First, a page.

Opinion

Still running a year after Boston

Updated 2:40 PM ET, Mon April 14, 2014
Share
Run for Boston Anusha MookherjeeRun for Boston Anusha Mookherjee
1 of 11
CNN asked our iReporters to pledge to run a marathon, or shorter race, before the 1-year anniversary of the Boston Marathon Bombing. "The bombings reminded so many of us why we enjoy running, and that these violent acts can't shake and define a city like Boston," said Anusha Mookherjee, who grew up in Newton, Massachusetts, a suburb of Boston. She was inspired to run the Boston Athletic Association 10K -- her first road race -- and a half-marathon. She continues to run three times a week. Courtesy Anusha Mookherjee
"I wanted to run for those that can't run anymore," said Boston resident Ashley Seymour. She was standing near the Boston Marathon finish line when the first bomb went off. She had been a runner all her life, but hadn't done a race since tearing her ACL in 2011. Running became part of her emotional healing process. Since the bombings, she has run a 10K and a half-marathon. Courtesy Ashley Seymour
"I couldn't go home, and I couldn't go to work, so other than watching cable news 24/7, I had running," said Mark Giannetti, left, who lived and worked within a block of each bomb. He and his friend, Jess, right, ran a 5K and 10K race together last year. He's training for a half-marathon. Courtesy Mark Giannetti
"So much blood, sweat and tears go into preparing for and racing a marathon and to have the fruit of your labor snatched away in such an evil manner haunted me," said Jennifer Kirkpatrick, right, from Bonham, Texas. At the time of the bombings, she had recently run her first half-marathon. She ran another half-marathon in support of the victims and plans to run the Dallas marathon this year. Courtesy Jennifer Kirkpatrick
Terry Moorhead of Phoenix did not plan to run another marathon -- this was his sixth -- but after the bombings, "I I felt compelled to do at least one more. I think about how lucky I am to be able to run, and I will never take it for granted." He proudly wore a Boston Strong shirt for the Arizona Rock 'n' Roll Marathon in January 2014. Courtesy Terry Moorhead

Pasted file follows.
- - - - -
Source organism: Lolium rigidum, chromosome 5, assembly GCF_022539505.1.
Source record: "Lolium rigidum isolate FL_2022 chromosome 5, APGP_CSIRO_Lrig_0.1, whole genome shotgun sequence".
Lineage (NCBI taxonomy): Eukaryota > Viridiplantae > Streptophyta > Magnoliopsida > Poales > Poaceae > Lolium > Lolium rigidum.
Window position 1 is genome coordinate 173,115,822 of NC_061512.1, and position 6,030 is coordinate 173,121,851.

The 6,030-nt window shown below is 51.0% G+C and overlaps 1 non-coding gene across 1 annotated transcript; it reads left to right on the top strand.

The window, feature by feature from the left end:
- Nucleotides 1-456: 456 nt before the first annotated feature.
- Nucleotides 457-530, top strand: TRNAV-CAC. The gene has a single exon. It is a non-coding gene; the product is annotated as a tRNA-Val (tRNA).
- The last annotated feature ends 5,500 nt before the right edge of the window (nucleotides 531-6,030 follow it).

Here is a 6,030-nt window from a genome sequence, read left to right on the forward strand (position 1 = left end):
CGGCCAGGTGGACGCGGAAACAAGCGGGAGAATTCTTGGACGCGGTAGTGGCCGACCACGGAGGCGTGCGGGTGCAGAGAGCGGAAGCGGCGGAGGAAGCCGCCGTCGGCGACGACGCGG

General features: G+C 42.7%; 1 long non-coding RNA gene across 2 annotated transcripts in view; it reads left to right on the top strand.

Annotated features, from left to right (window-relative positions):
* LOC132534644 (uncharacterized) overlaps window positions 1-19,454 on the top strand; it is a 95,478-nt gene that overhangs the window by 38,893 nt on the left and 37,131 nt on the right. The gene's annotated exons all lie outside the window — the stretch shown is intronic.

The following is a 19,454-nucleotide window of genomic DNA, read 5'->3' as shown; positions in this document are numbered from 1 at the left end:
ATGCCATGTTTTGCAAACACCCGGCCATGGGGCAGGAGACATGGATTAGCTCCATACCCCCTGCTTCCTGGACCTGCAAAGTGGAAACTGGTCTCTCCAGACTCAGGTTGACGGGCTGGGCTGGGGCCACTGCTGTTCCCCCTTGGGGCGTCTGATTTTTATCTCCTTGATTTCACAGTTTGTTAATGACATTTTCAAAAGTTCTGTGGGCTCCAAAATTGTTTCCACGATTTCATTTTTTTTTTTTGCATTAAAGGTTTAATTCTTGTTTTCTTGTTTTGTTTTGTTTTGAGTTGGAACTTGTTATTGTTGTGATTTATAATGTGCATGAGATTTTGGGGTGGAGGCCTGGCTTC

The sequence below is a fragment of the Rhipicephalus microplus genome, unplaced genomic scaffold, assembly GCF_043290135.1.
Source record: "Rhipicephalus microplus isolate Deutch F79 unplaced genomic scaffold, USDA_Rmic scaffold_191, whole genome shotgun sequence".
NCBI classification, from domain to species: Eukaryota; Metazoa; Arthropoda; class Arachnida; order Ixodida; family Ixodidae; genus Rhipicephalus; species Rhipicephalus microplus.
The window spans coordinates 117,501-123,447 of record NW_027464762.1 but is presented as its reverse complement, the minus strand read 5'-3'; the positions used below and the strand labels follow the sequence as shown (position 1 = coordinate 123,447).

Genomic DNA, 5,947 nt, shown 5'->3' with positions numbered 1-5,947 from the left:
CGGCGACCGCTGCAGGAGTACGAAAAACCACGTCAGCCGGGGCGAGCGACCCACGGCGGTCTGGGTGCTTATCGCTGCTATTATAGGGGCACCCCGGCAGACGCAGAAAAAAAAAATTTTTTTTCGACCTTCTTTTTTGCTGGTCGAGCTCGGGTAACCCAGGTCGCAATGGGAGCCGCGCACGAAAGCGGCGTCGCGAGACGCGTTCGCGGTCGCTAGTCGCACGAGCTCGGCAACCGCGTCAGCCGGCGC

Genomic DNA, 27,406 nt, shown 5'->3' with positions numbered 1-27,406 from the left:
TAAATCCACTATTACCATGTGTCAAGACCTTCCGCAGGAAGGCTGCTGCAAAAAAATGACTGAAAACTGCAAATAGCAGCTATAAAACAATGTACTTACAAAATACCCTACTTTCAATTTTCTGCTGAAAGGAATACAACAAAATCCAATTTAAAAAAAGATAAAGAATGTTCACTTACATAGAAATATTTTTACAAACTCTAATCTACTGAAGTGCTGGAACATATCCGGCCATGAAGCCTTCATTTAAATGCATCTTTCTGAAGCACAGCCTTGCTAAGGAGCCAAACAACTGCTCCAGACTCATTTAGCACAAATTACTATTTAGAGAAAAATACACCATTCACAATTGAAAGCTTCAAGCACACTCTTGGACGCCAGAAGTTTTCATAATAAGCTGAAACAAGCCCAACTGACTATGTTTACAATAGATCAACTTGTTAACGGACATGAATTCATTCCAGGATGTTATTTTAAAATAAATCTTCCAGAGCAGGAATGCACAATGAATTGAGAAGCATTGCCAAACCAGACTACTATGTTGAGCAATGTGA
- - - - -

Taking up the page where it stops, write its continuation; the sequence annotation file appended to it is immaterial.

"Running has been a stress relief for me, but this year meant a little more," said Boston resident Gina Berrettoni, who knew several people who were running last year's Boston Marathon. Thankfully, none of her friends were injured. She has run several races since the attack, including a 10K, a half-marathon and a relay. Courtesy Gina Berrettoni
"The running community is one of the most supportive, nonjudgmental and uplifting I have ever had the pleasure to be a part of," said Heather Nees, left, of Chesterfield, Virginia. Since pledging to "Run for Boston," she has completed two 5K's and an 8K, with another 5K coming up. Courtesy Heather Nees
"The tight muscles -- the little aches and pains -- remind me that I'm alive," said Lori Brainard of Washington. She started running in 2004, but had been on a hiatus. Brainard, who grew up in Somerville, Massachusetts, signed up for her first race after the Boston Marathon bombing. Courtesy Lori Brainard
"I wanted to do something after the bombings, but didn't know what I could do," said runner Robyn Parker, right, of New Hampshire. She was inspired to break her every-other-year marathon schedule. She ran the Rock 'n' Roll San Antonio Marathon in November alongside her daughter, Meredith. Courtesy Robyn Parker
"I am still not a strong runner, but I knew I had to finish this race to honor all the people affected by the Boston tragedy," said Ezra Mueller, right, who ran the 25 kilometer "Big Berlin" race in Germany in May with a "Run for Boston" on her back. "With the support of the other runners loudly cheering me on. I dragged myself across the finish." Courtesy Ezra Mueller
"Like so many runners, after that day, I felt helpless, betrayed and full of emotion," said Agata Jasniewski from Massapequa Park, New York. She was already planning to run the Chicago Marathon in 2013, but after the bombing it became "more than a race," she said. Courtesy Agata Jasniewski